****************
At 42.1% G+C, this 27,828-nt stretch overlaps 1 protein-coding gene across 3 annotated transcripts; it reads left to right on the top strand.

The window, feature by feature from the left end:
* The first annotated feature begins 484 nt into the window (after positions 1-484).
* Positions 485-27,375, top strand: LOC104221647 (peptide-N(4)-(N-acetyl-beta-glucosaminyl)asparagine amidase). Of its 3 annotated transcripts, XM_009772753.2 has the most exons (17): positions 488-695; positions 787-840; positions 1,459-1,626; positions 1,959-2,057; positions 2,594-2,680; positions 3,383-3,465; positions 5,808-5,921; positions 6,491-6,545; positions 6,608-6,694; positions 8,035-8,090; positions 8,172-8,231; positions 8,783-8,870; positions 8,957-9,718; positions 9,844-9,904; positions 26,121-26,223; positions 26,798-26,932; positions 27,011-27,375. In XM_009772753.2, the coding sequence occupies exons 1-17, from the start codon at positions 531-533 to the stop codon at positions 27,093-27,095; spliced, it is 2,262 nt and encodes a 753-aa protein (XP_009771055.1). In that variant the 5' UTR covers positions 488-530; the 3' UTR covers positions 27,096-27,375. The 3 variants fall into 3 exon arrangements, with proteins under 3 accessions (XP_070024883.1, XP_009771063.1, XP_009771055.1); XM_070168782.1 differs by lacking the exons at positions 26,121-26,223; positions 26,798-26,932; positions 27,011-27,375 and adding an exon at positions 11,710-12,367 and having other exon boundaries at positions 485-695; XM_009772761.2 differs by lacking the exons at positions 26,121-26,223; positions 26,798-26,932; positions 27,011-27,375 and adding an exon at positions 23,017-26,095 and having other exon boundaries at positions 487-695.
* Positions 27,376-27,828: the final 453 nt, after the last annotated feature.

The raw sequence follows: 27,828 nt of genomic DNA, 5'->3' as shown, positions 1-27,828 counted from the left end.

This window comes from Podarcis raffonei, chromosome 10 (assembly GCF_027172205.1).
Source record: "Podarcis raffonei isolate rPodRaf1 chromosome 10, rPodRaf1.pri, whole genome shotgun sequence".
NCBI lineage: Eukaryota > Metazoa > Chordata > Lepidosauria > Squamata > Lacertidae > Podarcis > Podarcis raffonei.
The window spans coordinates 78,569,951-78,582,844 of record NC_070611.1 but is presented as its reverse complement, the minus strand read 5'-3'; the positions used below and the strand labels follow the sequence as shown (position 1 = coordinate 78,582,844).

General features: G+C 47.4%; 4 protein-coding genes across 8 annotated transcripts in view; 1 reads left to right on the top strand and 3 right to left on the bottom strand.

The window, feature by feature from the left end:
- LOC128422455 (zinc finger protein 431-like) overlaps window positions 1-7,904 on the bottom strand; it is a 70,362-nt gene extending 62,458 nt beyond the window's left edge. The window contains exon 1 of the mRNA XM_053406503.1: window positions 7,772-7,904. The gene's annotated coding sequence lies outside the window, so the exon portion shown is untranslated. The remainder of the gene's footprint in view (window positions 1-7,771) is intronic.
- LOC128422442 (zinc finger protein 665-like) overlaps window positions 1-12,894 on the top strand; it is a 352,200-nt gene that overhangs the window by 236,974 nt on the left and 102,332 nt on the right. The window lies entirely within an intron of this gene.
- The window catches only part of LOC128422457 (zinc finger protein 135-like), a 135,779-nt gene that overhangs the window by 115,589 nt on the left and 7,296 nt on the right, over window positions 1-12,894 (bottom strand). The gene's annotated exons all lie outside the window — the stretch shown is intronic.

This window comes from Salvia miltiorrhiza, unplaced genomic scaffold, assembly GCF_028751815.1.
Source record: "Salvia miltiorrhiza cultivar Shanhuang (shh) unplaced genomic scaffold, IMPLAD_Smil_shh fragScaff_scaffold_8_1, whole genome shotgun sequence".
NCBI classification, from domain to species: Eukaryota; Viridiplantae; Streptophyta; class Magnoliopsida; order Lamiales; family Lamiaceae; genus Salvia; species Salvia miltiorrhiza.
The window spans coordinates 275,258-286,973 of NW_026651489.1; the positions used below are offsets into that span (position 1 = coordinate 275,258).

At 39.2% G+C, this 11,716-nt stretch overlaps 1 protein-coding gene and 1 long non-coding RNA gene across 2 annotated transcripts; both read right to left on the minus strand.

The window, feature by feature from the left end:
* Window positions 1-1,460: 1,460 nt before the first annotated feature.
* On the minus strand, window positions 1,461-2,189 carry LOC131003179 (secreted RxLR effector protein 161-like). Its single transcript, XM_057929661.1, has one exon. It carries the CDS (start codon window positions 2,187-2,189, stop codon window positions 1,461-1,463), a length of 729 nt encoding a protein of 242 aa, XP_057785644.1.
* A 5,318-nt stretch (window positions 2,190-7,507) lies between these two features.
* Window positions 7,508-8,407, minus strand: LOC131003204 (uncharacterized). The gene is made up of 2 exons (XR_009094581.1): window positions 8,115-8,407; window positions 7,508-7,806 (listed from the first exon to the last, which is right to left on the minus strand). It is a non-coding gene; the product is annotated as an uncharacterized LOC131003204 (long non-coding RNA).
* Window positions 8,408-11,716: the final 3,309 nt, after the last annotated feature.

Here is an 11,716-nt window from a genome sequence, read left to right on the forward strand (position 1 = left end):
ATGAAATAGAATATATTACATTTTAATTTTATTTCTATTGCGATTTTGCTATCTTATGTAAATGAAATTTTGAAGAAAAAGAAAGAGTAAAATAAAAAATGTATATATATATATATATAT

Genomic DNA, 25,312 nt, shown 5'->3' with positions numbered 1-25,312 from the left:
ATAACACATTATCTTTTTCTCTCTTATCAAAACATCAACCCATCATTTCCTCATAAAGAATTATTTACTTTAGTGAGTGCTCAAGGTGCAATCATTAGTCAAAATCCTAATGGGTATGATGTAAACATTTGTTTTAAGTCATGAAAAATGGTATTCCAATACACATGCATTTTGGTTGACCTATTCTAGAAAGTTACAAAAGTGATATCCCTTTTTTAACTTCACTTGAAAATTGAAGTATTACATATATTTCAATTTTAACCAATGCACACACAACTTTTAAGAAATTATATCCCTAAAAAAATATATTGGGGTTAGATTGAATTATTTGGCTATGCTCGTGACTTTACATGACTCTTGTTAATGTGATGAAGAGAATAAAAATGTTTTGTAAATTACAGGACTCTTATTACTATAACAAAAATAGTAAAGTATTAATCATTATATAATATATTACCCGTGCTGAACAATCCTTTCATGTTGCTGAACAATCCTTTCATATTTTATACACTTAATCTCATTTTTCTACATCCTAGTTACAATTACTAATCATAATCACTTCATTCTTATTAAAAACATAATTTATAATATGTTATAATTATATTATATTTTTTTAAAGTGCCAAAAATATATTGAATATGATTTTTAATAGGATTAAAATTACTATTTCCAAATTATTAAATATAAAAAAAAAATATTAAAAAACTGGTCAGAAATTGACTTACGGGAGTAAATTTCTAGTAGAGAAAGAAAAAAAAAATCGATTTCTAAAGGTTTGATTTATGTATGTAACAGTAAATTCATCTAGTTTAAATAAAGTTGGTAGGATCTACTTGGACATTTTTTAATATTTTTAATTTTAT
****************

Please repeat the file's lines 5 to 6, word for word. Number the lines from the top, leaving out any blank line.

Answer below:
* Positions 27,376-27,828: the final 453 nt, after the last annotated feature.

The raw sequence follows: 27,828 nt of genomic DNA, 5'->3' as shown, positions 1-27,828 counted from the left end.